Home Grief I’m not a mom, but…

I’m not a mom, but…

by Katy

A few months ago I was at a full moon circle, a small event where women gather to let go of the things that aren’t serving them and to make space for what they want to create. We ended the night with a type of meditation called breathwork.

As I lay there, focused on my breathing, one sentence kept playing in my mind: I never knew real love until I had a child. I’ve heard this or variations of it many times over the past few years and it haunts me. Because if it’s true, it means that all the love I have in my life isn’t “real” but the shadow of something greater that I can never experience.

I thought of other hurtful statements I’ve heard: that parents have a greater capacity for empathy; that having children is the meaning of life; that people without kids are selfish; that God blessed them with children or a miracle baby; that you aren’t a “real” woman until you’ve given birth; that having kids is what makes you a family.

Then, in contrast to the mashup of awful thoughts swimming in my head and with tears streaming down my face, snapshots of my life came into focus.

My mom taking on my grief, crying with me during life-shattering moments. My husband’s face when I make him laugh and the way his eyes look when he’s worried about me. The overwhelming awe and joy I feel when I see my nieces and nephews. The themed sleepovers my dad would plan when I was a kid to make weekends at his house special. The weekly Mario Kart battles I have with my brother where we talk and drink for hours. The warm, engaging conversations I have with my brother-in-law and his wife. The way my sisters can always make me laugh and how our history connects us in a way unlike any other. My friends that are so close they have become family.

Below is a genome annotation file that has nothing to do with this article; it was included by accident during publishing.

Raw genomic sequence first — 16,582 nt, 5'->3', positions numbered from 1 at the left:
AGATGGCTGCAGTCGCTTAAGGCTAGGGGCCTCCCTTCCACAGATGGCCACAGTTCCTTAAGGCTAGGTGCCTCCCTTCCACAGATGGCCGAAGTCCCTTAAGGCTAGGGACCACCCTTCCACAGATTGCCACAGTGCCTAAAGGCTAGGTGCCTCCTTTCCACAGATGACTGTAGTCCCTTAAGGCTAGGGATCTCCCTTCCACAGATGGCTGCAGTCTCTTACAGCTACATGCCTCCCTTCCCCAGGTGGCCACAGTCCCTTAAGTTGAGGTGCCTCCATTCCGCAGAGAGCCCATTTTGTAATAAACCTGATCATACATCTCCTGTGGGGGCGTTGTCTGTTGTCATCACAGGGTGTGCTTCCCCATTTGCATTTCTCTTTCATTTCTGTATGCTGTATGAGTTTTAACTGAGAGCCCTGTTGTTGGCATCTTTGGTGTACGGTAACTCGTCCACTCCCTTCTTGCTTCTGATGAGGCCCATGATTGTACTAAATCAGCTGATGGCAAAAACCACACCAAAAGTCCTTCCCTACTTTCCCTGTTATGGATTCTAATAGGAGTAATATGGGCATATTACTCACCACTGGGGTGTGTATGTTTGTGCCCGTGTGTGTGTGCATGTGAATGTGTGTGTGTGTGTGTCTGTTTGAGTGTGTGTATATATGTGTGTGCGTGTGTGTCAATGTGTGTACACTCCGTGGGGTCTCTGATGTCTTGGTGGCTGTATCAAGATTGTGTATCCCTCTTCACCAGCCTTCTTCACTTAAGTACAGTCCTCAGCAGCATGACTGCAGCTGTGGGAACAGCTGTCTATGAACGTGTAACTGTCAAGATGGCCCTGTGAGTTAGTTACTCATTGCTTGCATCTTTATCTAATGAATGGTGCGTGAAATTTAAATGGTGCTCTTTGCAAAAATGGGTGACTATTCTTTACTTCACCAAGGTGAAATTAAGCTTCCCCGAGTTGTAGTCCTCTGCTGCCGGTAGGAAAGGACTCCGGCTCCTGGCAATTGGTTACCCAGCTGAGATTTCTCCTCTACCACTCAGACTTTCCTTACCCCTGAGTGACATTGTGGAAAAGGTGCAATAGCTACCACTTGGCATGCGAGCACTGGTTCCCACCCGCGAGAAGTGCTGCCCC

If this isn’t real love then I don’t know if I need real love. Because the love I have now is so strong, so powerful that it already feels hard to contain. The beauty of it overwhelms me. If I am fortunate enough to sustain this level of love throughout my life, I will die knowing that I loved deeply, wholly, and was loved that way in return.

In that moment, I decided to start telling myself a different story. I’m sharing it here because it is just as true for you as it is for me.

I am not a mom,
but I know real love.

I am not a mom,
but I am a powerful source of creation.

I am not a mom,
but there are endless ways I can contribute to this world.

I am not a mom,
but I have the ability to nurture.

I am not a mom,
but anyone who identifies as a woman is a “real” woman.

I am not a mom,
but I have a family, some members by blood and some I chose.

I am not a mom,
but I am empathetic because I have felt a wide range of emotions inherent to the human experience.

I am not a mom,
but I have the power to create a life that is meaningful to me.

I am not a mom,
but I am full of love and energy that I can choose to invest as I wish.

As I was repeating these mantras in my mind, the woman leading the meditation walked over and placed her hands lightly on either side of my hips, her fingers across my pelvic area where my womb used to be. It felt comforting and a little spooky since I had never met her and she knew nothing about me or my situation.

When the meditation was over, I asked her if she had touched other women in the circle that way and she replied no, just me. I asked her why and she said she tries to stay open to the energy of what each woman in the circle was needing. I still am not entirely sure how to process this experience, but I like to believe it was the universe sending confirmation that although I am not a mom, I am enough.

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